The First Italian Decision on the Status of Gig Workers Denies Reclassification

Gionata Cavallini, Ph.D. candidate in Labour Law, University of Milan, Attorney at Law in Milan. 

November 2018

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1. The Foodora case.
A couple of years ago, in October 2016, the German food delivery platform Foodora was at the centre of a perfect storm in Italy.
After Foodora decided to change the payment scheme, shifting from a gross 5,60 Euros hourly pay to a gross 3,00 Euros delivery fee, riders took collective action against the platform, organising demonstrations and launching a campaign that was significantly covered by the media (Rauseo 2018).
Foodora riders’ mobilisation brought the issue of the protection of platform work – an issue that was already object of extreme interest for labour lawyers in Europe (Däubler, Klebe 2015; De Stefano 2016; Danenduc, Vendramin 2016; Waas et al. 2017; Todolí Signes 2017; Prassl 2018) – at the centre of the Italian public debate and required even the intervention of the Ministry of Labour, after which the company decided to increase the delivery fee to 4,00 gross Euros, but without any return to an hourly-based model of payment.
Some of the riders involved in the mobilisation were substantially fired by the platform, which refused to renew their fixed term contracts after the expiration. Those riders brought a claim before the Labour Tribunal of Turin, demanding the reclassification of their formally self-employment relationship into an employment (subordinate) relationship and other connected claims. In particular, the reclassification of the relationship would have entailed both the right to receive significant wage differentials, to be determined making reference to the national collective agreements applicable to comparable employees, and the illegitimacy of the wrongful dismissal, with the consequent right to reinstatement.
The Tribunal of Turin, with sentence dated 7 May 2018, n. 778, rejected all the claims, finding that the riders were not employees because “the relationship between the parties was characterised by the fact that the claimants had no legal obligation to render their performance and that the defendant had no legal obligation to receive it”.
In order to understand the reasoning of the Tribunal and to verify whether its conclusions are convincing, it seems necessary to spend a few words on the Italian legal framework with respect to the classification of the employment relationship and on the main characteristics of the relationship between Foodora and its riders.

2. Italian judges restrictive approach to the notion of subordination.
In Italy, as in most jurisdictions, the classification of the employment relationship represents a crucial standpoint. Employees enjoy several statutory protective provisions (on wages, on working time, on leaves, on the discipline of dismissal, without mentioning several social security benefits) that self-employed workers do not, on the ground of their supposed higher bargaining power and economic independence.
Italian labour law provides for a unitary notion of employee, individuated in the subject “who engaged himself to cooperate for remuneration in an enterprise by working manually or intellectually under the direction of the entrepreneur” (art. 2094 Civil Code, as translated by Treu 2007). The identification of the characters of the employee’s “subordination” – and of the criteria used to distinguish it from the self-employed worker’s “autonomy” – has always been an evergreen topic and accompanied the development of Italian labour law from its origins to the new challenges brought by technological evolution.
As the Supreme Court has always been stating that “any human activity can be performed under the scheme of an employment relationship or under the scheme of self-employed work” (Cass. 22658/2016; 19701/16; 18320/2016), in the ascertainment of the correct classification of the relationship, Italian jurisprudence tends to give extreme importance to the circumstance that the worker acts under the direction and control of the employer and is bound to perform his/her tasks in a spatial and/or temporal framework determined by the counterpart.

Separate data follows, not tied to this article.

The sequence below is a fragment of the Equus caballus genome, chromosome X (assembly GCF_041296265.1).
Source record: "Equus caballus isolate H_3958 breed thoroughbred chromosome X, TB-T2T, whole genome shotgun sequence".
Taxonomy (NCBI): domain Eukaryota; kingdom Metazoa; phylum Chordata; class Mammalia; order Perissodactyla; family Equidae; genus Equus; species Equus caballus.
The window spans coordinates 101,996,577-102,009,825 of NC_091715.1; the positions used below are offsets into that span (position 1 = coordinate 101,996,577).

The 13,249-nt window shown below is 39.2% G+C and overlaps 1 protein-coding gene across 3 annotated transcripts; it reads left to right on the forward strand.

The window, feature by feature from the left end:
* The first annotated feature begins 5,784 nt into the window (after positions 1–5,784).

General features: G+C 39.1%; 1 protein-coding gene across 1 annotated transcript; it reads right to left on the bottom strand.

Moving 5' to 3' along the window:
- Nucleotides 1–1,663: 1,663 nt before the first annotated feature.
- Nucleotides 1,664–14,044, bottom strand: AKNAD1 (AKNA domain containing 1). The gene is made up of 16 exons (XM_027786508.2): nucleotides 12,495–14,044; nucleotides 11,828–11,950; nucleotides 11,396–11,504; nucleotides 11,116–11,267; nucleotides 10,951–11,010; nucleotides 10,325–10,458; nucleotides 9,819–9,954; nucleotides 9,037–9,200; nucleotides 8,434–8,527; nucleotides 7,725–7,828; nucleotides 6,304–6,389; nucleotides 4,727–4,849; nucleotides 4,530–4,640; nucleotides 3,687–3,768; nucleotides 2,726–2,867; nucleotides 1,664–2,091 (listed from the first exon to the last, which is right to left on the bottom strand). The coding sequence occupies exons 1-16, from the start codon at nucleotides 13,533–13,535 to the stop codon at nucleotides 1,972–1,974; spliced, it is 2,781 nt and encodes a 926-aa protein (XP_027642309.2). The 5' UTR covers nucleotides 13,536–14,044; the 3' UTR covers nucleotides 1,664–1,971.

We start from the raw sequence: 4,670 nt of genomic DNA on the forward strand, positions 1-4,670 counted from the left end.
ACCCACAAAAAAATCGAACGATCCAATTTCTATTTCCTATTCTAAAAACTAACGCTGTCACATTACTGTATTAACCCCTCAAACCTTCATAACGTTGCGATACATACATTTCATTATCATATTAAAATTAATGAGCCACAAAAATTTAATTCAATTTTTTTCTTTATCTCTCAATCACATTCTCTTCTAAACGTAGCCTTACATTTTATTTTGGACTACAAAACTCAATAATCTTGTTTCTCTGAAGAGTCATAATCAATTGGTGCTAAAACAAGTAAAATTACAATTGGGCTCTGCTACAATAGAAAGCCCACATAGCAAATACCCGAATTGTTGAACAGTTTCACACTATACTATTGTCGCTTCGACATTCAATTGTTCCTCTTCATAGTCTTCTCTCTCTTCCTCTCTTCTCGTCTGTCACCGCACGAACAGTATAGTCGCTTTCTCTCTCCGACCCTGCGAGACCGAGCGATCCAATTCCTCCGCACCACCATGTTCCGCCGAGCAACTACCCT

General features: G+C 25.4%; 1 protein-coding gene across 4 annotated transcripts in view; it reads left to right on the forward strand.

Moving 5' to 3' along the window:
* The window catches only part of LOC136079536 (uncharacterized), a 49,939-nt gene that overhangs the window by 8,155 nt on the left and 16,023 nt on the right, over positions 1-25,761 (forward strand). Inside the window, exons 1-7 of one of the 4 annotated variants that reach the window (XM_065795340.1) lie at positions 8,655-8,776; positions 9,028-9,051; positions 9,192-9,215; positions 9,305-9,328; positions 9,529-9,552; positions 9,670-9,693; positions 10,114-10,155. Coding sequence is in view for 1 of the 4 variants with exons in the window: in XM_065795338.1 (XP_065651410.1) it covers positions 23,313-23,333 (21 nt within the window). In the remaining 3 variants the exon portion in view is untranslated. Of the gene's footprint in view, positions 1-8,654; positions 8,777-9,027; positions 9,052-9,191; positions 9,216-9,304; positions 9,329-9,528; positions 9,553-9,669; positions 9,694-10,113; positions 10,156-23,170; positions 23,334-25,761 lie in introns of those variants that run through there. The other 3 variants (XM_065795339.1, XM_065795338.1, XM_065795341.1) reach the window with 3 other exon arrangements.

The majoritarian orientation of Italian jurisprudence considers that the element characterising the employment (subordinate) relationship “is the hetero-direction, consisting in the subjection of the worker to the directive, organisational and disciplinary power of the employer”, which limits the autonomy of the worker and determines his/her insertion in the entrepreneurial organization, while other elements can present only a subsidiary relevance (Cass. 1/2018; 10004/2016; Cass. 2728/2010).
Even the contractual label indicated by the parties (the so-called nomen iuris) may play a role in the ascertainment of the workers’ status, but only with other elements and in doubtful cases, as by virtue of the principle of reality the parties are not allowed to deny the application of employment rights if the effective modalities of execution of the relationship indicate the existence of an employment relationship (as repeatedly stated by the Constitutional Court: Corte cost. 121/1993; 115/1994).

3. The reasoning of the Tribunal of Turin with regard to the exclusion of Foodora riders’ employment status.
As many observers realised immediately, there were some precedents from the past that resulted quite fit to resolve the Foodora case (Biasi 2018; Cavallini 2018).
In the late 80s Italian judges faced the issue of the classification of pony expresses, delivery boys who were formally classified as self-employed workers. Several first instance judges acknowledged the existence of an employment relationship, emphasising the economic dependency of the worker, his/her insertion into an entrepreneurial organisation, the degree of control exercised by the company and the continuity of the performance. Higher courts, on the contrary, found that the freedom of the worker to refuse the tasks assigned on a day-by-day basis was sufficient to exclude the existence of a tie of subordination (Cass. 7608/1991; Cass. 811/1993) and such interpretative solution has been repeatedly upheld by the Supreme Court (e.g. Cass. 1238/2011).
Several decades after the “pony express” cases the Tribunal of Turin reached the vary same conclusions with reference to Foodora riders, considering that they were free to give or not their availability for one of the slots of the calendar, as well as the platform was free to accept such availability and to insert the workers in the slots or not.